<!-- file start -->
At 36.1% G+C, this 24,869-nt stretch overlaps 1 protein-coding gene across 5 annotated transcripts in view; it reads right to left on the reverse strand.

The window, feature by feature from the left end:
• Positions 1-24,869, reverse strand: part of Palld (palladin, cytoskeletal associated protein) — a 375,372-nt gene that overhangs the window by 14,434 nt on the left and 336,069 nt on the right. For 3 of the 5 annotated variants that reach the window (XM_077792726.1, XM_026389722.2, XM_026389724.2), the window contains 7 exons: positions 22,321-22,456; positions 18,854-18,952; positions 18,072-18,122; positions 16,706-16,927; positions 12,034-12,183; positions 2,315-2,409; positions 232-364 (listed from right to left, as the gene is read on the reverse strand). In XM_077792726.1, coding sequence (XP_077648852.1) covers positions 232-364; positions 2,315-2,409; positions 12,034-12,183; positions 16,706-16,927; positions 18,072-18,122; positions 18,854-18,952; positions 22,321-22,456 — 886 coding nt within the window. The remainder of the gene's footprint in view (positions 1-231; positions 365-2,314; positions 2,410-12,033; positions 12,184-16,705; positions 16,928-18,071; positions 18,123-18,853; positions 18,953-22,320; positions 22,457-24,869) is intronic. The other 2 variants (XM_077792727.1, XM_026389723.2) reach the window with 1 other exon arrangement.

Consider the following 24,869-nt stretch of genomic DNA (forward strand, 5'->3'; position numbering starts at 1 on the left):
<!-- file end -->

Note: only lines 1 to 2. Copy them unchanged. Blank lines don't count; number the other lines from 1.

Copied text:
At 36.1% G+C, this 24,869-nt stretch overlaps 1 protein-coding gene across 5 annotated transcripts in view; it reads right to left on the reverse strand.

The window, feature by feature from the left end: